From battles in Iraq to Marcus Aurelius; the realities of conflict to what actually makes us happy; these books can all teach you something powerful (and have nothing to do with the law). Wondering where you can start looking for answers to some of the difficult questions you have? Want to learn some techniques to be more productive, more focussed and more fulfilled? These books are a great place to start. Some will resonate. Some won’t. But, I challenge you to read them all and then tell me you haven’t learned anything valuable! These must-read books for lawyers can change your mindset and your direction in any part of your life.
Having great legal, commercial and client skills takes years and years of hard work. It’s the reason why your firm puts on those breakfast presentations and “lunch and learn” sessions for you. It’s the reason why continuing professional development is so important. However, there is a secret that a lot of lawyers never find out: the really good people do a lot of development work on their own time.
Want to learn how to be more commercial? Want to know how to react better to certain situations? Want to challenge your pre-existing ideas? Want to truly “think differently”? It’s simple. Get your head into one of these books.
Prepare to see your world differently.
The Four Agreements by Dom Miguel Ruiz
The lessons I’ve learned from this small, simple book have transformed the way I interact with the world. The agreements themselves are very simple: be impeccable with your word, don’t take anything personally, don’t make assumptions and always do your best. The discussion of each agreement and the simple, but beautiful, way they are explained make the lessons stick.
If you enjoyed The Alchemist, but want something to help you practically see your interactions in a different way, this book is magical. Stop living in your head. Stop worrying about how you’re seen. Embrace being great. Stop judging yourself within the made-up framework of the way your brain thinks others perceive you.”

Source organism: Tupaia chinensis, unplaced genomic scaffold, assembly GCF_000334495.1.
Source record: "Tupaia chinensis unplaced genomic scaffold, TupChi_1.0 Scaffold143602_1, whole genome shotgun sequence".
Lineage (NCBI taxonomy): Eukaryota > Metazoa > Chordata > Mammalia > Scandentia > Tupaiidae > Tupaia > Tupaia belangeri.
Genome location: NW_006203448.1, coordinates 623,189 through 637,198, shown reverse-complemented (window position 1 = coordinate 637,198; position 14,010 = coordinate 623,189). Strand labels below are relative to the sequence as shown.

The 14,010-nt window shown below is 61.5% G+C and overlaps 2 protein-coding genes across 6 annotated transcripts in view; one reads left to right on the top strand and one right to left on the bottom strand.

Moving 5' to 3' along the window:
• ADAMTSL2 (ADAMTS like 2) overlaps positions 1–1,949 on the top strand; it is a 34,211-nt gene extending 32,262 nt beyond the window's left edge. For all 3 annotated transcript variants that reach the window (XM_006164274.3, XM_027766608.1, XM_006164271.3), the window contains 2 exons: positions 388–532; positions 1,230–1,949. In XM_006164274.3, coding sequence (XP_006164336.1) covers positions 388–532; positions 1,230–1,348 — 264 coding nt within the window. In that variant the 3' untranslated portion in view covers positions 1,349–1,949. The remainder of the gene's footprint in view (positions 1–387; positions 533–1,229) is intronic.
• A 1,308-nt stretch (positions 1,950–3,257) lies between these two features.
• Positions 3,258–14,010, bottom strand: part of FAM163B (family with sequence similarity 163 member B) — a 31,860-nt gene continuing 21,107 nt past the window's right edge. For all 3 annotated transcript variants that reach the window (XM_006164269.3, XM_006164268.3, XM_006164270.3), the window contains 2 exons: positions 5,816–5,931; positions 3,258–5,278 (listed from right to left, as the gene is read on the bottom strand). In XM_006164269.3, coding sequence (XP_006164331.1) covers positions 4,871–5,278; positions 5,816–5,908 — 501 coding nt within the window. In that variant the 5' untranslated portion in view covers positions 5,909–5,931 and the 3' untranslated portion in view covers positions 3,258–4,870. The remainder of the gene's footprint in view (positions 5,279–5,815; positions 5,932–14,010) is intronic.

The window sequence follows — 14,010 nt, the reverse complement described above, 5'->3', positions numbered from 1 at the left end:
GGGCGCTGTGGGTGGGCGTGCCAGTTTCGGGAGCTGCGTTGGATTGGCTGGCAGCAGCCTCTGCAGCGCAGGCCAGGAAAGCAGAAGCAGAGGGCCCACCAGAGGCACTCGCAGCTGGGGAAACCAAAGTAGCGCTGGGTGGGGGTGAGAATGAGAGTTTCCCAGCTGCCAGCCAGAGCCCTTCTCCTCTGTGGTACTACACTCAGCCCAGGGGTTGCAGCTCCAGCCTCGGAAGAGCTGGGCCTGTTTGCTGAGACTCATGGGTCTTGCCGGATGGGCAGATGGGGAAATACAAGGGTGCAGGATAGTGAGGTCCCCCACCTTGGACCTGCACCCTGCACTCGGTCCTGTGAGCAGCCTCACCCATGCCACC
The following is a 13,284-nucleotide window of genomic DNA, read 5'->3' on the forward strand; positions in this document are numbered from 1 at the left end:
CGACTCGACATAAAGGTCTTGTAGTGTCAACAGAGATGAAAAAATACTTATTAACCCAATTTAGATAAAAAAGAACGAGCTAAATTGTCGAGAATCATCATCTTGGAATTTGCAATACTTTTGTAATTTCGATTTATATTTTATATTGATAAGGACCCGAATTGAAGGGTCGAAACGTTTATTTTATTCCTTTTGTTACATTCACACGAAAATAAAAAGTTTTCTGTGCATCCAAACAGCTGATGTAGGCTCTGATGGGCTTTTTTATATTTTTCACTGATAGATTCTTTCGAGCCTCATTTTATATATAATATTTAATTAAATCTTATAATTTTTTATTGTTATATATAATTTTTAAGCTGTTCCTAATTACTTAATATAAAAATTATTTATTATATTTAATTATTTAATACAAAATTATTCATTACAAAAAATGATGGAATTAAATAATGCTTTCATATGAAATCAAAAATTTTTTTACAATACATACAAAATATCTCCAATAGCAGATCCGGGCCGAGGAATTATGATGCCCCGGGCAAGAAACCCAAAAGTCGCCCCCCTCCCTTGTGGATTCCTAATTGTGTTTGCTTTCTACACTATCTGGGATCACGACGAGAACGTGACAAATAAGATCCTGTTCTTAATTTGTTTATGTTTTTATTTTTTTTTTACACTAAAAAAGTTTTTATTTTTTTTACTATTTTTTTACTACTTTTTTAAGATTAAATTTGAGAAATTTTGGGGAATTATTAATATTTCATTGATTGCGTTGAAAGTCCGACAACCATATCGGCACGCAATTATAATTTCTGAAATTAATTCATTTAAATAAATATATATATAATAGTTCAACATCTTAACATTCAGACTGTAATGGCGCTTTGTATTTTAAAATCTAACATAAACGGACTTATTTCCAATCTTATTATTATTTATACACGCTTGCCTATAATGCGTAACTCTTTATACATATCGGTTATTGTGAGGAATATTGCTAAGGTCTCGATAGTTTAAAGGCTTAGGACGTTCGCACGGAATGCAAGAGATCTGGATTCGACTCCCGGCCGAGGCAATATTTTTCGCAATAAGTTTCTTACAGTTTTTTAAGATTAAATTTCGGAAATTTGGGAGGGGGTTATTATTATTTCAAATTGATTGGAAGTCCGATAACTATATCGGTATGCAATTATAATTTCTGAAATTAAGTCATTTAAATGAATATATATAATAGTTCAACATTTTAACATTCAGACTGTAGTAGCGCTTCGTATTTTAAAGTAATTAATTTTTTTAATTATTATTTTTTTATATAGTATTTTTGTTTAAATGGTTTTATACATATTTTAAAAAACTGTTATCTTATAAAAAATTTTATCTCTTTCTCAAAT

Extreme Ownership by Jocko Willink & Leif Babin
Jocko and Leif are ex-US Navy Seals who provide life lessons and amazing stories from the front line on leadership and getting ahead in life. Jocko is all about taking ownership of all aspects of your life and aggressively taking responsibility for who you are, in whichever direction you are moving. The book dives deep into some incredible and tragic stories during his time in Iraq in particular and does a great job of parsing the lessons of managing in the armed forces with managing a team at work.
For lawyers wanting to reimagine what real pressure is, learn the power of prioritisation, “manage up” and develop empowering habits, this is a thoroughly entertaining read.
The Obstacle is the Way by Ryan Holiday
This book is a deep-dive into finding the best in any situation. From Stoic thought in ancient Greek philosophy to modern day examples, Obstacle provides a rock-solid case for learning to “lean into” a problem and turn it into the solution. Get better, get stronger, get tougher, be more creative, and see opportunity in a completely different way. Obstacle provides a framework that allows the reader to completely reimagine their problems.
For lawyers, Obstacle can illuminate potential opportunity in your career, even in the face of difficulty. Furthermore, learning to see things differently can empower you to provide a more creative solution for clients. From a personal perspective, Stoicism gave me the power to see opportunity in my own career. It reminded me to be patient and to recognise that hard work has value I hadn’t considered before.
As Marcus Aurelius put it, nearly 2000 years ago, “The impediment to action advances action. What stands in the way becomes the way.”
Tribe by Sebastian Junger
It may be a short read, but Tribe packs a real punch. As one of the world’s foremost war reporters, with decades of experience witnessing humans at their best and worst, Junger discusses the power of community and the intrinsic need to feel part of something bigger than ourselves. Tribe explores stories of modern and 19th-century war, the Native American Indian community, and how modern men and women need to find their own “coming of age” traditions. Highlighting our human drive for competence, authenticity and connection, Junger flags these three pillars as eroding in modern society and rings the alarm for the future if we can’t return to these core principles.
Originals by Adam Grant
Adam Grant’s Originals blows open many of the misconceptions around ideas and success. It provides a framework for individuals and organisations to fight back against “group think”. The book focusses on fostering creativity, deals with issues like “first mover advantage”, and discusses how different people and personality types can find success. From Martin Luther King Jr to Warby Parker, Einstein to Amelia Earhart; Originals is a strong introduction to questioning how we approach problems and finding better ways to create solutions.
So there you have it, your reading list for the next couple of months!